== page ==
Adult Students |

Darrell has achieved a nearly 100 percent high-school graduation rate among students he

3


So many options, such limited time. Like thousands of adult students at UWM, you have good reasons for wanting to complete a degree. UWM understands that flexibility is key to you. So is belonging to a real university. Through UWM Online, you’ll experience powerful ideas and be a part of a dynamic community that leads to the fulfillment of lifelong dreams and real results.

Are online and blended courses for me?

In online courses, you will work both independently and with others in the “online classroom.” That’s the choice Dana Bear made when deciding to transfer to UWM: all online courses.

• Do you express yourself well in writing and read with a critical eye?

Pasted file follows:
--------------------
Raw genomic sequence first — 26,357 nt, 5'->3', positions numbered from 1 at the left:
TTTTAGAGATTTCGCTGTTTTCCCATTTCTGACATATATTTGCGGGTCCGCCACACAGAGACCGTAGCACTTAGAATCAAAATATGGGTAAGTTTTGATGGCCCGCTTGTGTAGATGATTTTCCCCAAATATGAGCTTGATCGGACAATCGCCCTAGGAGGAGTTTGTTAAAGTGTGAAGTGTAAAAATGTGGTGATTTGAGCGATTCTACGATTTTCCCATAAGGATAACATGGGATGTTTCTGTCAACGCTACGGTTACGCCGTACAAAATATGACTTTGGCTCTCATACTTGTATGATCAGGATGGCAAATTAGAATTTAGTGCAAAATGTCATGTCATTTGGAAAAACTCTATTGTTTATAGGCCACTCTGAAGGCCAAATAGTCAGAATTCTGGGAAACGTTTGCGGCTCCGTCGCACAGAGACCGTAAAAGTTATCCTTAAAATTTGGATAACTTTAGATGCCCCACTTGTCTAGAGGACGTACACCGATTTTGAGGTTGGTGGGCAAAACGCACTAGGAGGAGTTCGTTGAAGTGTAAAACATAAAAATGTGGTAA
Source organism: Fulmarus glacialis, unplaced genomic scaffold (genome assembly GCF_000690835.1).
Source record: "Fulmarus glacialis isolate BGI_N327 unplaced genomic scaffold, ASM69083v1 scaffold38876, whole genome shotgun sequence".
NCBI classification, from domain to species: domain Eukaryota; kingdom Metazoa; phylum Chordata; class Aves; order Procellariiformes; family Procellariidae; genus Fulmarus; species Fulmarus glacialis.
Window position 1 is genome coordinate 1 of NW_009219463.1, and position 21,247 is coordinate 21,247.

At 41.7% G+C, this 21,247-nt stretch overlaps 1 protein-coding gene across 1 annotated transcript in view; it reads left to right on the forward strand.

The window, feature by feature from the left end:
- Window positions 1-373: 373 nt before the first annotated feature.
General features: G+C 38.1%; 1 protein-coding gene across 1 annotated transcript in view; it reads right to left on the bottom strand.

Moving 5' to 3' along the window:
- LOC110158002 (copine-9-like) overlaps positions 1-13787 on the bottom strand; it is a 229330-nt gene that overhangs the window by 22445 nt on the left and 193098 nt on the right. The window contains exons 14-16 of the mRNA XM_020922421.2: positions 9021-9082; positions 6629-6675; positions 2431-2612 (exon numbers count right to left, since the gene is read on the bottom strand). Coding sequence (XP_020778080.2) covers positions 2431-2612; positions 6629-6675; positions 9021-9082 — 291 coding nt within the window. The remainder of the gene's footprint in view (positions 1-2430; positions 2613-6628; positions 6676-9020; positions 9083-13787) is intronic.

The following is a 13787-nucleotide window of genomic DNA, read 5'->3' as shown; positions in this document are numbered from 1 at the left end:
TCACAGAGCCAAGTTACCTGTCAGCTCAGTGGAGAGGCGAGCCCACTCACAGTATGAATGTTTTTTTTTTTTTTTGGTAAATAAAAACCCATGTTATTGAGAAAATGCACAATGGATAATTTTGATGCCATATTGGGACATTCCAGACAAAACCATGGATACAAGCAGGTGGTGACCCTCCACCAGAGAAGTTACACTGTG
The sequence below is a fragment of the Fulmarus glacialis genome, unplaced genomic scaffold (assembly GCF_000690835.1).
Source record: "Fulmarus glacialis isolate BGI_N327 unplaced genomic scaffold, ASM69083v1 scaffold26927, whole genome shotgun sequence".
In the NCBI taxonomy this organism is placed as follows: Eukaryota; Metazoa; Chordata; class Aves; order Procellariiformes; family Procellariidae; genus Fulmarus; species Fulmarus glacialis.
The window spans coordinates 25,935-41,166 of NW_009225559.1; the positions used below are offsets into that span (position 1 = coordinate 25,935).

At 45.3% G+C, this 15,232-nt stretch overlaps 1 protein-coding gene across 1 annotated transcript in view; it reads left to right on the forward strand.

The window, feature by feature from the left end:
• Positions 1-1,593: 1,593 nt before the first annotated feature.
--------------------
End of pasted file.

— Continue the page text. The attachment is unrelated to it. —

Fully online courses are designed for students who: • enjoy active and participatory learning. • want to replace travel time with online study. • value the freedom of ‘anytime, any place’ learning.

4

| UWM Online

Blended courses and programs combine online and in-person courses for a flexible, student-centered experience. A significant portion of the learning activities takes place online. Time spent on instruction that traditionally occurs in the classroom is reduced, but not eliminated. Blended courses are designed for students who: • enjoy a variety of communication modes. • value personal contact in their learning. • appreciate the convenience and flexibility to adapt to individual work and family schedules.

Almost all students who take online and blended courses appreciate the convenience and flexibility to adapt to individual work and family schedules, but they also need to be ready for the challenge. Quiz yourself: